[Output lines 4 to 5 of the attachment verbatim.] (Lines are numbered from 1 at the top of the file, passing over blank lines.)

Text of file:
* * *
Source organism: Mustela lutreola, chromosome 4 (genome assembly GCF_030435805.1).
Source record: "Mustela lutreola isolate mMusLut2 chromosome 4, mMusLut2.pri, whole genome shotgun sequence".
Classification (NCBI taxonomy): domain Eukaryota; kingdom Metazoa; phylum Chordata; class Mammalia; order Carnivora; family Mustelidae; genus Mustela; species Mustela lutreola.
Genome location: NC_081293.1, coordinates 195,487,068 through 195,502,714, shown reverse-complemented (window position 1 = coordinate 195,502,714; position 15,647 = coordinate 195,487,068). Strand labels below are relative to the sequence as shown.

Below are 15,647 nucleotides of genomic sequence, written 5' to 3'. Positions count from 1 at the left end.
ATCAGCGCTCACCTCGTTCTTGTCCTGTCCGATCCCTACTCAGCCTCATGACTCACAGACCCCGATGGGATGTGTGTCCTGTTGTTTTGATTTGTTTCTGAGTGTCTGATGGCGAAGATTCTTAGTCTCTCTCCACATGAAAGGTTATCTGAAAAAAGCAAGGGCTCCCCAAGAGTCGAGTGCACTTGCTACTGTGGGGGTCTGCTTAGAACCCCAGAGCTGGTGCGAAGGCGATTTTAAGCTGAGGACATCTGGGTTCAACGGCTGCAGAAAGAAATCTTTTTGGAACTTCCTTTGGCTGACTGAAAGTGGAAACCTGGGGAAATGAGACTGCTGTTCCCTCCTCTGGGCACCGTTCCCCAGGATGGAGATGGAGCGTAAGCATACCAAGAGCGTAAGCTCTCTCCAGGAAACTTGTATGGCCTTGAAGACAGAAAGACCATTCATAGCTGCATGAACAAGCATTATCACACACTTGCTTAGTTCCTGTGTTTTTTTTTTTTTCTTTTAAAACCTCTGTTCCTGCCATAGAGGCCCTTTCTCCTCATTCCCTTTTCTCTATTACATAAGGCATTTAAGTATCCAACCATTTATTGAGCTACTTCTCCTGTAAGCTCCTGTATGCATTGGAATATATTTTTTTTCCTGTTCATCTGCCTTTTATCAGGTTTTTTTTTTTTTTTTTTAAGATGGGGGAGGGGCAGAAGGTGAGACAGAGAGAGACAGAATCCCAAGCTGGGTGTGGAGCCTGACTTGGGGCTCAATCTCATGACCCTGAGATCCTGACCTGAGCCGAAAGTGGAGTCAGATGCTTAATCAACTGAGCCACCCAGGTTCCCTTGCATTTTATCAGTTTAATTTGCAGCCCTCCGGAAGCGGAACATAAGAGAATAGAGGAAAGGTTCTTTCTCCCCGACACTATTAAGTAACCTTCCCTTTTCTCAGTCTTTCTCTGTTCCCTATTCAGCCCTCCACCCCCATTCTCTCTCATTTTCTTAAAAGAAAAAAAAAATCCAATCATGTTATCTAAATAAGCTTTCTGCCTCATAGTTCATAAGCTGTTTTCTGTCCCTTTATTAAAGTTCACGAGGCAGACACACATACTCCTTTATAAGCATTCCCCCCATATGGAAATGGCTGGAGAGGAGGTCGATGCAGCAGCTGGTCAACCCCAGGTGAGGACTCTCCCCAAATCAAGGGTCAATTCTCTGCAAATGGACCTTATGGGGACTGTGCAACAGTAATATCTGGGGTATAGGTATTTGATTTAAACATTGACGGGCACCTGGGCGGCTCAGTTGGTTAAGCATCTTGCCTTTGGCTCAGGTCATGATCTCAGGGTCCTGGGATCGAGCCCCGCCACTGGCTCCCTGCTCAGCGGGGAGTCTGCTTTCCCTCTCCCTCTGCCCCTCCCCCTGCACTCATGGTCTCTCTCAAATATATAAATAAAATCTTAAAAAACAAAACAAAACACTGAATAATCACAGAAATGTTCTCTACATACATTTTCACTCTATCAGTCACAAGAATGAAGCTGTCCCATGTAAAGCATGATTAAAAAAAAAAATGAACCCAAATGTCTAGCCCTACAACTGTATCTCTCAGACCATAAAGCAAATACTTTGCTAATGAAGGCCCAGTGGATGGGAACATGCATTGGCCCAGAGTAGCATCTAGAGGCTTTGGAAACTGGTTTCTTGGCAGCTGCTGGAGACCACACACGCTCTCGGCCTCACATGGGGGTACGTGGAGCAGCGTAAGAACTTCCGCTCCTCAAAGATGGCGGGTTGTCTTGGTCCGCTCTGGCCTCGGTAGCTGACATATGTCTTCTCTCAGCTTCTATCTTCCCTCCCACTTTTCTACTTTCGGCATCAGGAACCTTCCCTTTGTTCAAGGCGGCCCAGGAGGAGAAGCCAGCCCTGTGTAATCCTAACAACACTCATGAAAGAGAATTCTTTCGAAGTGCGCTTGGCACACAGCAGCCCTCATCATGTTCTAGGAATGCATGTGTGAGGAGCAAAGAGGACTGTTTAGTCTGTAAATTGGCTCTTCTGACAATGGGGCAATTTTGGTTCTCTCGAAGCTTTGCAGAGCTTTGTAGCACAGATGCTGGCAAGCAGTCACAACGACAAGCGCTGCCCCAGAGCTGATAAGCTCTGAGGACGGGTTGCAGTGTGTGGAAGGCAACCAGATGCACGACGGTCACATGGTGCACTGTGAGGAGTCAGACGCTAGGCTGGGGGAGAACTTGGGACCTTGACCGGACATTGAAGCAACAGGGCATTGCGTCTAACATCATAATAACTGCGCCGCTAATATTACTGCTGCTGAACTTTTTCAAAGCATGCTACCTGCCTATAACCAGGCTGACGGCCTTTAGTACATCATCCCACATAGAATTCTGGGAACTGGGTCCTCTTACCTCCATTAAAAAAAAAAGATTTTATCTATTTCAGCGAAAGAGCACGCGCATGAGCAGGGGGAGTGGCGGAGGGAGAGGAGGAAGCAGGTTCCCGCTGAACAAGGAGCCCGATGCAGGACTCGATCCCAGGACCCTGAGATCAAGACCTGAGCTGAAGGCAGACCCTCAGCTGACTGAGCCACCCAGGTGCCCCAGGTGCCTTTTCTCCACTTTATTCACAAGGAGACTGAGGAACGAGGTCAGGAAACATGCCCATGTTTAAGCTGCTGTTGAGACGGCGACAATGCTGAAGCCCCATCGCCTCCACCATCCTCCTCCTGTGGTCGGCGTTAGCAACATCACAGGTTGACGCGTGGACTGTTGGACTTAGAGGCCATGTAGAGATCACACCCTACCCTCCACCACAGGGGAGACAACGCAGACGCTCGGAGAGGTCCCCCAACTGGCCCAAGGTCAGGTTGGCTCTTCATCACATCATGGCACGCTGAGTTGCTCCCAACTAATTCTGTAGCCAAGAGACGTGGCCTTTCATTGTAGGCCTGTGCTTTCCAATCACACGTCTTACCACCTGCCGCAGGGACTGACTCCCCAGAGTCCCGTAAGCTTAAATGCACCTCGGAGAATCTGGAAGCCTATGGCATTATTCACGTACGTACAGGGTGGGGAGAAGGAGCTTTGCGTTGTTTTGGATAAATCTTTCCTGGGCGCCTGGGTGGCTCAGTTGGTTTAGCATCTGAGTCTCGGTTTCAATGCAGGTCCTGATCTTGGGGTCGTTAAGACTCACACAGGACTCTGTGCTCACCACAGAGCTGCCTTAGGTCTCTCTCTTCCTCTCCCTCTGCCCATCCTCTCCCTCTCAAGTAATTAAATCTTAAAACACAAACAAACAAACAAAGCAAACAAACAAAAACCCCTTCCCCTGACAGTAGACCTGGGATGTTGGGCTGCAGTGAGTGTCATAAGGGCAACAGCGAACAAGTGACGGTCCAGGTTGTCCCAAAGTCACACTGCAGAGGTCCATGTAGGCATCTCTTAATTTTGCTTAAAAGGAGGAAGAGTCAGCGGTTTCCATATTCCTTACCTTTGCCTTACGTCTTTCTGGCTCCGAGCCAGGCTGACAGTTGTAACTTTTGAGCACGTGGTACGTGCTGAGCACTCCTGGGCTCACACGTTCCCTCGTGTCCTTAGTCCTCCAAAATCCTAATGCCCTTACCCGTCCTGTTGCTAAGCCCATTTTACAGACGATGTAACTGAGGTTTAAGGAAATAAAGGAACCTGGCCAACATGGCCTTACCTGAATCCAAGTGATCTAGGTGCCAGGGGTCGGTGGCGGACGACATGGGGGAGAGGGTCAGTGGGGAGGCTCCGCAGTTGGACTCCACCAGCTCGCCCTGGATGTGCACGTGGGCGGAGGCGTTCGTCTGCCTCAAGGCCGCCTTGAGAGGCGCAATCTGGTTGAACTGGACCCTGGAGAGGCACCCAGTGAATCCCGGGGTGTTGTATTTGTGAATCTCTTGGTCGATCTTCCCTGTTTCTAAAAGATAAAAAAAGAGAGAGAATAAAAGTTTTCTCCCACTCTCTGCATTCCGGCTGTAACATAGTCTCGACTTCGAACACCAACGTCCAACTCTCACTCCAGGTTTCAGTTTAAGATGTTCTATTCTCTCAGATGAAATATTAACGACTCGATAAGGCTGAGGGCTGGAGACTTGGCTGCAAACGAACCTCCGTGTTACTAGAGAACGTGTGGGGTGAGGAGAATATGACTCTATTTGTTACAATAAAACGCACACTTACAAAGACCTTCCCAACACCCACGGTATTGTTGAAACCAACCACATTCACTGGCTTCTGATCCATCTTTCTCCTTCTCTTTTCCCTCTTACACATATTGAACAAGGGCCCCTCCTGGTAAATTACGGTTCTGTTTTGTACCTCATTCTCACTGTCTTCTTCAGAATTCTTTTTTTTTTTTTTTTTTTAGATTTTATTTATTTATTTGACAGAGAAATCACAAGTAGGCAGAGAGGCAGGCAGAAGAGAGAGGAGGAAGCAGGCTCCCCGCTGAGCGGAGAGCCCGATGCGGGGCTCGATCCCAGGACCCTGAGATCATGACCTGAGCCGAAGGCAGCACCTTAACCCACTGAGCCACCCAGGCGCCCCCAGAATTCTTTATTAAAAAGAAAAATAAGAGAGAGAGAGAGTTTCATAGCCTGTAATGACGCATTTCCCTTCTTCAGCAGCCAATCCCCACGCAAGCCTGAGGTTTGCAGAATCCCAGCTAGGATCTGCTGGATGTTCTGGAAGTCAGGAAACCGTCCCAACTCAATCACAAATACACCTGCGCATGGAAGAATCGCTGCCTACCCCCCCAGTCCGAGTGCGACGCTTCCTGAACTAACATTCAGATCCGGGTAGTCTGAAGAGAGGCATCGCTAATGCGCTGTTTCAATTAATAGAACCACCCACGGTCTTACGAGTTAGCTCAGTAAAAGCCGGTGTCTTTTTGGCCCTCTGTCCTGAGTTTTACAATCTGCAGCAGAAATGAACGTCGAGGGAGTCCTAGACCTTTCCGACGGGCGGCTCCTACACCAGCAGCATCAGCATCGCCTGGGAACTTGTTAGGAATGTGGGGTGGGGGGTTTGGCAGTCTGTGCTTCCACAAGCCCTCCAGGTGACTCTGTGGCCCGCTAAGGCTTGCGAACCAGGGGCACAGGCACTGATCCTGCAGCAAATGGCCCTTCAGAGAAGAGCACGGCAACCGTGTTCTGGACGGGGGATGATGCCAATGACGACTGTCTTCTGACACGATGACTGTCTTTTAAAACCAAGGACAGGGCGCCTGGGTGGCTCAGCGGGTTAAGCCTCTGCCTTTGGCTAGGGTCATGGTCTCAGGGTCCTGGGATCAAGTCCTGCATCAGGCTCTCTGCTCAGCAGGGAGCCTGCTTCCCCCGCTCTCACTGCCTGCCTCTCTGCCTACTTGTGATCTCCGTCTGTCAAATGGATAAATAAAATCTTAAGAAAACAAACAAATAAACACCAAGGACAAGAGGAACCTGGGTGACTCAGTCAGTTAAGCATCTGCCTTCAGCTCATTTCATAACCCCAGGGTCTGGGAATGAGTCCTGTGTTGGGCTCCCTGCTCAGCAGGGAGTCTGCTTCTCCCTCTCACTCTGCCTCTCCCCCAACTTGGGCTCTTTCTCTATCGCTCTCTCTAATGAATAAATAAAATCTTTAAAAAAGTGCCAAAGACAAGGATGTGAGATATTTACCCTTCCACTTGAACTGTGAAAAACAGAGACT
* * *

Genome location: NC_081293.1, coordinates 195,487,068 through 195,502,714, shown reverse-complemented (window position 1 = coordinate 195,502,714; position 15,647 = coordinate 195,487,068). Strand labels below are relative to the sequence as shown.

Below are 15,647 nucleotides of genomic sequence, written 5' to 3'. Positions count from 1 at the left end.